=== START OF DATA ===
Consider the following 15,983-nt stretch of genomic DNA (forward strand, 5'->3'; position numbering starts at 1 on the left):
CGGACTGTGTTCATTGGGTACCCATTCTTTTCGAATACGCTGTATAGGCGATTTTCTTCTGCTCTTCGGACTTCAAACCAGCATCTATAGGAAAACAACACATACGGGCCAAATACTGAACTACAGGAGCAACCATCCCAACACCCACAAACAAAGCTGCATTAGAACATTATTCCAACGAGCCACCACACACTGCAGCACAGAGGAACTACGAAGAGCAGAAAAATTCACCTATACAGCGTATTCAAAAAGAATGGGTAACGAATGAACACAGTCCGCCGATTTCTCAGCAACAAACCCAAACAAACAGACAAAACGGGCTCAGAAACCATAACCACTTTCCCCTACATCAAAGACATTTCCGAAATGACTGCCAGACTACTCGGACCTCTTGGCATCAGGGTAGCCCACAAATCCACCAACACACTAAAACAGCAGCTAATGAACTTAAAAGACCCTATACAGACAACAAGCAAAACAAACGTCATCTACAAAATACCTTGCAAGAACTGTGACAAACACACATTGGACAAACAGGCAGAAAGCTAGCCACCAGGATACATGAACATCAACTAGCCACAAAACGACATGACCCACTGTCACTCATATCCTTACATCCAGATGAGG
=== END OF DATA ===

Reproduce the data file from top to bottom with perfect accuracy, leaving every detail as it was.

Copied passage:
Consider the following 15,983-nt stretch of genomic DNA (forward strand, 5'->3'; position numbering starts at 1 on the left):
CGGACTGTGTTCATTGGGTACCCATTCTTTTCGAATACGCTGTATAGGCGATTTTCTTCTGCTCTTCGGACTTCAAACCAGCATCTATAGGAAAACAACACATACGGGCCAAATACTGAACTACAGGAGCAACCATCCCAACACCCACAAACAAAGCTGCATTAGAACATTATTCCAACGAGCCACCACACACTGCAGCACAGAGGAACTACGAAGAGCAGAAAAATTCACCTATACAGCGTATTCAAAAAGAATGGGTAACGAATGAACACAGTCCGCCGATTTCTCAGCAACAAACCCAAACAAACAGACAAAACGGGCTCAGAAACCATAACCACTTTCCCCTACATCAAAGACATTTCCGAAATGACTGCCAGACTACTCGGACCTCTTGGCATCAGGGTAGCCCACAAATCCACCAACACACTAAAACAGCAGCTAATGAACTTAAAAGACCCTATACAGACAACAAGCAAAACAAACGTCATCTACAAAATACCTTGCAAGAACTGTGACAAACACACATTGGACAAACAGGCAGAAAGCTAGCCACCAGGATACATGAACATCAACTAGCCACAAAACGACATGACCCACTGTCACTCATATCCTTACATCCAGATGAGG